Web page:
Your Business: Is This Your Opportunity to Change?

12th October 2020 by

By Charlie Pattihis, Solicitor – Healys Corporate & Commercial

Headshot of Charlie Pattihis

The global pandemic and its all-consuming impact on businesses, not only in the UK but across the world, means that many business owners have been forced to pivot and/or innovate just to survive.

This is a huge opportunity for business owners to reflect on their current processes and to take steps to strengthen and adapt to the evolving ‘new normal’. If you’re changing the way you do things, you need to make sure that any practical changes also work from a legal perspective and complement your long term strategy.

Here are a couple of things to think about.

Constitutional documents and ownership arrangements: don’t have the rug pulled out from beneath you…

Have a look at your constitutional documents (your articles of association and/or shareholders’ agreement). Chances are these have not been looked at in some time but they are in fact extremely important documents. Remember that these arrangements are not static – as your business develops they too should be refreshed to reflect changes in your underlying structure or practices.

Covid 19 has created one obvious need for a review – the new way of working means that many businesses have adapted to holding virtual team, management, board and/or member meetings. Platforms such as ‘Zoom’, ‘Skype’ or ‘Microsoft Teams’ have been extremely successful during this time and appear to have provided a solution to some of the legal obstacles facing businesses in the decision making processes.

Unfortunately, as is so often the case, the law can be a few steps behind innovation and there can be issues if your constitutional documents do not allow for meetings to be held virtually.

If your articles require that notice of a meeting should state the time, date and “place” for the meeting, this has been interpreted that a meeting would have to be held in a physical place.

What does this actually mean for your business I hear you ask…? Well, the bottom line is that there is a risk that any decisions taken at a virtual meeting will be invalid. So, a decision to enter into a finance agreement or new commercial arrangement could ultimately be unlawful.  This could potentially cause significant contractual and financial problems for the business. It is also possible that  the directors themselves could become personally liable for a breach of their director’s duties.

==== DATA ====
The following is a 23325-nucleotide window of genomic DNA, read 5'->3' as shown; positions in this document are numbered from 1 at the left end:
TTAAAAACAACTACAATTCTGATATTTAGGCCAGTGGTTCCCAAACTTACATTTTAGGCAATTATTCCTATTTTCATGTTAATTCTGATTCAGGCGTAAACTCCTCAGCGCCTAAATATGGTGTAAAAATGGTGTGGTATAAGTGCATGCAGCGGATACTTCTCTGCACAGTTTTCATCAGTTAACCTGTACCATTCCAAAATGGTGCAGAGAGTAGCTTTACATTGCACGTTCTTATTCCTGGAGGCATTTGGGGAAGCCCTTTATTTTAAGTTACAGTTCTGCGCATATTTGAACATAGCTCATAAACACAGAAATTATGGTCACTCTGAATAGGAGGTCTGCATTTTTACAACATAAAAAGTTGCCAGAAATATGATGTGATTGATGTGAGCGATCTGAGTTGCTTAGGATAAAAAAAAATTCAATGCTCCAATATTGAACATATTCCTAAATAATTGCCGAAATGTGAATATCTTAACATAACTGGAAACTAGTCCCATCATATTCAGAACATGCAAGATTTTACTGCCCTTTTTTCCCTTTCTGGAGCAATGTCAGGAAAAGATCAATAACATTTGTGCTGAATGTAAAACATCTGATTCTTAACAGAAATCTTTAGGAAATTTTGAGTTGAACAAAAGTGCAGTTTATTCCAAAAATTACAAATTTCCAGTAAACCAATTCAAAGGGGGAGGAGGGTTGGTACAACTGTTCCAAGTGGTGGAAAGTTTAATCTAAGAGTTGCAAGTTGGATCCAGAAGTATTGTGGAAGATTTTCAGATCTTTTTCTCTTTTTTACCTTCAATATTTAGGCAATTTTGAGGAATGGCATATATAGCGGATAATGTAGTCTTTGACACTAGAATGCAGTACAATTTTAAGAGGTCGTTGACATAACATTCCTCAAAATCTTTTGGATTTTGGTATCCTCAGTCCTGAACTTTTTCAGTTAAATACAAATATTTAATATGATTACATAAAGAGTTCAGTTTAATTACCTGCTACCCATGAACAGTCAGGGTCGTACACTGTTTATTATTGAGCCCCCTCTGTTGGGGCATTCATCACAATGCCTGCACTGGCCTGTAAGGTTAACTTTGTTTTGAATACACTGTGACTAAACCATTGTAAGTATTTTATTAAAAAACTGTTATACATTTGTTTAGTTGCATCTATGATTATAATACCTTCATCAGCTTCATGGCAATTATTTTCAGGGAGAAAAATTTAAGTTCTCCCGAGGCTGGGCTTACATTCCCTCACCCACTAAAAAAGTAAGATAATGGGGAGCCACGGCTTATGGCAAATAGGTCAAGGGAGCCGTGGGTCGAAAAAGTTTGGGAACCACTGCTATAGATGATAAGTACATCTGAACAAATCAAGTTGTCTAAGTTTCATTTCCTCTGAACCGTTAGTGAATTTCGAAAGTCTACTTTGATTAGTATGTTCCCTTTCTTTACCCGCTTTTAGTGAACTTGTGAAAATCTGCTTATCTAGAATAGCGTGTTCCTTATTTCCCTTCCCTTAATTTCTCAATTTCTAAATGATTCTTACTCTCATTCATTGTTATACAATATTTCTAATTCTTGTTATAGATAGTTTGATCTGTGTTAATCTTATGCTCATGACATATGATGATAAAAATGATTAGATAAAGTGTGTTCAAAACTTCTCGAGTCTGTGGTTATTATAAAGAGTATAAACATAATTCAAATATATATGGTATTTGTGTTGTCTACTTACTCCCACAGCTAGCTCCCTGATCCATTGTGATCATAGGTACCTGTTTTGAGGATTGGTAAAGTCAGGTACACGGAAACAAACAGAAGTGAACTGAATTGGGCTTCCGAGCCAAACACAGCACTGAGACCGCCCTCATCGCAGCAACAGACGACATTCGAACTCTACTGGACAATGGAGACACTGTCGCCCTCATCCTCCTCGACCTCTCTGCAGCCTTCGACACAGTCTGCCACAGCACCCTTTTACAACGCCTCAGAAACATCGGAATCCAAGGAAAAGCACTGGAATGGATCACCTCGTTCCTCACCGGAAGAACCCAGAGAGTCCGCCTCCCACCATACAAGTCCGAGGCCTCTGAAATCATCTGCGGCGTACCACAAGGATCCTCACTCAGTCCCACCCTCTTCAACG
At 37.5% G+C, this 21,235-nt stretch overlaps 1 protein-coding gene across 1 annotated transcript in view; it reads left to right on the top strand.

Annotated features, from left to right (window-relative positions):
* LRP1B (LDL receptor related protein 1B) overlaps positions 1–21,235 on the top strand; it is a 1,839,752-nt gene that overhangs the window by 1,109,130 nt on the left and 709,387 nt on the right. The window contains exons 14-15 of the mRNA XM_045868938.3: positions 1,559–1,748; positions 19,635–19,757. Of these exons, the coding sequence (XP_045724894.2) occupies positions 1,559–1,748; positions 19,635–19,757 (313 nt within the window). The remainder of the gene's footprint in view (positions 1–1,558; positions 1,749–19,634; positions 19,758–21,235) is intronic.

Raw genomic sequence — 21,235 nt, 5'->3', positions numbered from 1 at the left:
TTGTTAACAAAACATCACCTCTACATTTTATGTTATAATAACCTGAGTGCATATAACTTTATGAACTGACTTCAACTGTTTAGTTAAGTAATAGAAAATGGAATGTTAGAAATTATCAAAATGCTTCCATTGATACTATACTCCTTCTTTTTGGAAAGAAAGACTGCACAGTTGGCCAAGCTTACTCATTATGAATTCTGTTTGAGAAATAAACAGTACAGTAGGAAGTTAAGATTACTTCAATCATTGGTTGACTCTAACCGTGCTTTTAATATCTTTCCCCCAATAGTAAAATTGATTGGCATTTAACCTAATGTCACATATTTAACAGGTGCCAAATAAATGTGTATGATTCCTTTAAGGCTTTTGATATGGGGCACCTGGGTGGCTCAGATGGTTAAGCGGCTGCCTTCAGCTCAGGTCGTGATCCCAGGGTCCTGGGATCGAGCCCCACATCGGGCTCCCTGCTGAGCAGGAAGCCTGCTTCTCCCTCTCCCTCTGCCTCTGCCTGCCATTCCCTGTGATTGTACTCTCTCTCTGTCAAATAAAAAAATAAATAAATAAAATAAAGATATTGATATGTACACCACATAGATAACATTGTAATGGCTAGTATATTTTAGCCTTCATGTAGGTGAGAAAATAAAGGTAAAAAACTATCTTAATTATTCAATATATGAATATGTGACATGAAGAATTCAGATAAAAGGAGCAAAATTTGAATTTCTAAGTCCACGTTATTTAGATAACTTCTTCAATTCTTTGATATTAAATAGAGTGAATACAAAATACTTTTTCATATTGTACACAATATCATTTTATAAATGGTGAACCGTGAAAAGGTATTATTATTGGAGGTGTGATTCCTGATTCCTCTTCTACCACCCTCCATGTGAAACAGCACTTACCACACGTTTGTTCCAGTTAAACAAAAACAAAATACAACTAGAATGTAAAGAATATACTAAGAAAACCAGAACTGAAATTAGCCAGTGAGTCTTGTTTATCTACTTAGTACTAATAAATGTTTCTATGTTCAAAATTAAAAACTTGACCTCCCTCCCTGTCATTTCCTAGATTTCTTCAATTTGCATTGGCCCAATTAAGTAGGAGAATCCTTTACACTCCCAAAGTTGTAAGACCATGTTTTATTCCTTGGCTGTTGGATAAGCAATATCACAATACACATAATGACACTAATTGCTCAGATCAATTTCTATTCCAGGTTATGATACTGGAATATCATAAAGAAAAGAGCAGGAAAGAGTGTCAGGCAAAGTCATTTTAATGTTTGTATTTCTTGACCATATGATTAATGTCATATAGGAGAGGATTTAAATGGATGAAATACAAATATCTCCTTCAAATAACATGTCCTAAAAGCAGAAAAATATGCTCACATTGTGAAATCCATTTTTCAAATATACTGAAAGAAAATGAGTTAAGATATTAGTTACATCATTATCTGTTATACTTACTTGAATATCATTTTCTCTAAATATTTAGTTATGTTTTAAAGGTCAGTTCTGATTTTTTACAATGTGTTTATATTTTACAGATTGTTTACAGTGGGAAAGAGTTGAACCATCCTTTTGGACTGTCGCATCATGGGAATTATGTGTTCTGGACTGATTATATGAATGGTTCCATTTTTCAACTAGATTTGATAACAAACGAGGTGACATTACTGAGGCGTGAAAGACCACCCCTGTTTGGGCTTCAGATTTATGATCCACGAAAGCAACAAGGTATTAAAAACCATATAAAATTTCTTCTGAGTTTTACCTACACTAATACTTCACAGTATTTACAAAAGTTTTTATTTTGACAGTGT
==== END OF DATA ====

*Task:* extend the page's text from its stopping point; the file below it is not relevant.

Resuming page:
The current conservative approach is to make sure your constitution expressly allows for virtual meetings.  We also recommend including additional wording to make it clear that participants can attend, speak and vote at a virtual meeting.

A different kind of exit: If your ship doesn’t come in, swim out and meet it!

Has the pandemic scuppered a potential sale of your business or, perhaps just given you pause for thought about the way in which you run your business now and how to plan for the future? Traditional sales are very much still an option.  But have you thought about Employee Ownership instead?

Employee Ownership structures allow businesses to implement arrangements (usually tax efficient) so that they are either wholly or majority owned by their employees (John Lewis is a great example of this) with the employees either holding shares in the company directly, via an  Employee Ownership Trust company or a combination of both.

They are the fastest growing form of business ownership structure in the UK at the moment with more and more business owners recognising the opportunity to improve performance and create a stronger business for the future.

So, why might you think about an Employee Ownership structure for your business?

Legacy: Transferring ownership of the business to your employees instead of selling to a third party can allow for a more holistic exit. The transfer process can be implemented at a pace which suits your business allowing you to continue to be involved and help the business grow more remotely whilst bringing through the next generation of leaders to take the business on and continue the culture and ethos you have created.

Empower and incentivise your employees: Employees that think more like business owners are more likely to fully engage with that business and work together to improve performance; and research has shown that Employee Owned businesses perform more strongly as a result of a more collaborative culture. On top of this, Employee Ownership can be a powerful recruitment tool you can use to attract and nurture and inspire talented employees.

Flexibility: We have already mentioned the benefits of a tailored implementation of the transfer but, perhaps more importantly for business owners, switching to an Employee Ownership structure allows for an exit without the need to find a third party buyer. On top of this the transfer itself can be funded by a mixture of traditional bank financing and capital as well as by the business itself.

Tax: There are very attractive tax incentives available when you switch to certain Employee Ownership structures.  Given the question mark over the future of Entrepreneurs Relief this has to be a consideration that shouldn’t be ignored.

If you’d like to speak in a bit more detail about any of the above points, Healys’ experienced Corporate Commercial team are here to help. Our lawyers can advise and assist you in all contractual and corporate restructure matters. For more information or advice, please contact us on 020 7822 4000 or email corporate@healys.com